By AFP and Daily News Egypt’s Essam Fadl
CAIRO: Over 1,000 Copts and Muslims protested for the second day in front the television building against the burning of a church in Helwan, calling on the armed forces to intervene to protect Copts, rebuild the church and prosecute the perpetrators.
Two men were killed during clashes in Egypt between Muslims and Christians, which also saw Muslims set fire to a church in the village of Sol, south of Cairo, a security official said on Saturday.
“Two people were killed, and the Shahedain church set on fire in clashes between two families,” the official told the MENA news agency.
The violence was triggered by a feud between the families, which disapproved of a romantic relationship between a Christian man and a Muslim woman in the province of Helwan.
It culminated in fighting on Friday in which both of the couples’ fathers were killed, another security official said.
After the funeral for the woman’s father on Saturday, a group of Muslims headed to the village church and set it on fire.
Protesters held up banners listing several sectarian incidents that took place over the past years in Egypt, chanting slogans for national unity and calls for prosecuting those responsible.
The village’s Muslim and Coptic elders, along with some of the village’s public figures, formed a council and on Saturday reconciled the Muslims and Copts who agreed to cooperate to rebuild the church.
The army, which has been maintaining security in Egypt since police disappeared during anti-regime protests last month, managed to put the fire out and restore calm to the area, the official said.
Romantic relationships between Muslim and Christians are taboo in Egypt, and marriage between a Christian man and a Muslim woman is illegal unless the man converts to Islam.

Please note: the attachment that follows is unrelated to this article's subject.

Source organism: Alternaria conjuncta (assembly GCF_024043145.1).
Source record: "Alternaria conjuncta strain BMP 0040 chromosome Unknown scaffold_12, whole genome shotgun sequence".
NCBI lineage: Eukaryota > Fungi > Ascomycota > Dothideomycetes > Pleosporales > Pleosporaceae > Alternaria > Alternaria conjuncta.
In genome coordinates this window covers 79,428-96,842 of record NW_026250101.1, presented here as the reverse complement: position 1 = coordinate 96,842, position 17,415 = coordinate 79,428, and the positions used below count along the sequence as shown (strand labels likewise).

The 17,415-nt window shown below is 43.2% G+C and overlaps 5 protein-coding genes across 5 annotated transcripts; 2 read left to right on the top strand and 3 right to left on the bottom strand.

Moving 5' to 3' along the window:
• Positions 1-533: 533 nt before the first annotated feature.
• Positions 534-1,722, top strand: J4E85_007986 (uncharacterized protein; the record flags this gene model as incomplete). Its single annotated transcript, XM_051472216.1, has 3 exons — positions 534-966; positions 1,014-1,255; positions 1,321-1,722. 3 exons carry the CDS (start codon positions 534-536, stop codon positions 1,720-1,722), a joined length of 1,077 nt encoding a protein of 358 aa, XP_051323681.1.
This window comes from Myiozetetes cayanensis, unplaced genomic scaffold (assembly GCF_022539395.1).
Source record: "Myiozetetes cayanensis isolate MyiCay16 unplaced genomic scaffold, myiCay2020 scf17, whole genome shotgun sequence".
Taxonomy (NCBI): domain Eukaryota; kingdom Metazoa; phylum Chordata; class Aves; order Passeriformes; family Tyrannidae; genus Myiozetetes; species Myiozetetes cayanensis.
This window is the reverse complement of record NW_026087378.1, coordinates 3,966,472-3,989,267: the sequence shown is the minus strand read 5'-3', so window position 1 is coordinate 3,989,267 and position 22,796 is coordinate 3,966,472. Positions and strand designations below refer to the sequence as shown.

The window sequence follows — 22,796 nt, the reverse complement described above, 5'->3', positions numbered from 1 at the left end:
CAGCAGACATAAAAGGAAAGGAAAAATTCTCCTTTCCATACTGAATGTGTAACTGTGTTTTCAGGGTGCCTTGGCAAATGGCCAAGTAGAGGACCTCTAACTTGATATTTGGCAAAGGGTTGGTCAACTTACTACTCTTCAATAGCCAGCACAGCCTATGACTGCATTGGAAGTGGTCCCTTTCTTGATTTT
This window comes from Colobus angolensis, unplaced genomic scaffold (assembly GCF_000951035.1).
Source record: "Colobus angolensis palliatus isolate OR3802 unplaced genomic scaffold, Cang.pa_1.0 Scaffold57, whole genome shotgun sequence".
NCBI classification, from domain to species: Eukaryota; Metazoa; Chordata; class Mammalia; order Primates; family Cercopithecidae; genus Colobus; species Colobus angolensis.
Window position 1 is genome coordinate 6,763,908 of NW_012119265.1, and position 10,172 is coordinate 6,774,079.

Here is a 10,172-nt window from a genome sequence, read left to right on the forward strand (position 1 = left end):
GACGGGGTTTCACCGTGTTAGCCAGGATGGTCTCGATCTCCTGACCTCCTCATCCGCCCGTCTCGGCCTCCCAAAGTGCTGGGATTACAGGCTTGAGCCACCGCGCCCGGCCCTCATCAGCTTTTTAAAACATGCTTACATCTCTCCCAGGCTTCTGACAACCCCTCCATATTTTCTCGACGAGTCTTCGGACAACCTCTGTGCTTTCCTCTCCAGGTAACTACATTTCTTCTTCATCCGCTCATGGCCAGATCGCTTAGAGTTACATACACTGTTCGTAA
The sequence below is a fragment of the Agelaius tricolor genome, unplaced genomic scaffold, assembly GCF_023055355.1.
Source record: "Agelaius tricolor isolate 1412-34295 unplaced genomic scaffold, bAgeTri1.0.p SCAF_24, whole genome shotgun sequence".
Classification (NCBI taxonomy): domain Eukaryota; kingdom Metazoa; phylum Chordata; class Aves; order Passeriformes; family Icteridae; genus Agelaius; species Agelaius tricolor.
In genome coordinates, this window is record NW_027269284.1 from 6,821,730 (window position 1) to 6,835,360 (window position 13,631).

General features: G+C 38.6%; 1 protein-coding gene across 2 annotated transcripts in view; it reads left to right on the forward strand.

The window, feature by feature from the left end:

Religiously driven violence breaks out sporadically in the Arab world’s most populous country.
Copts, who make up 10 percent of Egypt’s 80 million people, have been targets of sectarian attacks and complain of discrimination, such as the requirement for permission to build a new church.
Observers say Egypt’s deteriorating political and economic situation has pushed both Muslims and Christians further towards extremism, sparking knee-jerk reactions within both communities.
According to the Egyptian Initiative for Personal Rights, in the two years to January 2010, there were at least 53 cases of sectarian violence or tensions that have taken place in 17 of Egypt’s 29 governorates.
Last month, an Egyptian court ratified the death sentence against a man convicted of killing six Christians outside a church.
The State Security emergency court had referred Mohammed Ahmad Hussein to the country’s top government cleric last month, a legal formality before the court can announce a death sentence.
Hussein is to be hanged for the murder of six Copts and a Muslim policemen in the southern town of Nagaa Hammadi after the Coptic Christmas Eve Mass in January 2010.
Before an Alexandria church bombing early this year killed 21 people, the Nagaa Hammadi attack had been the deadliest of its kind since 2000 when 20 Copts were killed in sectarian clashes.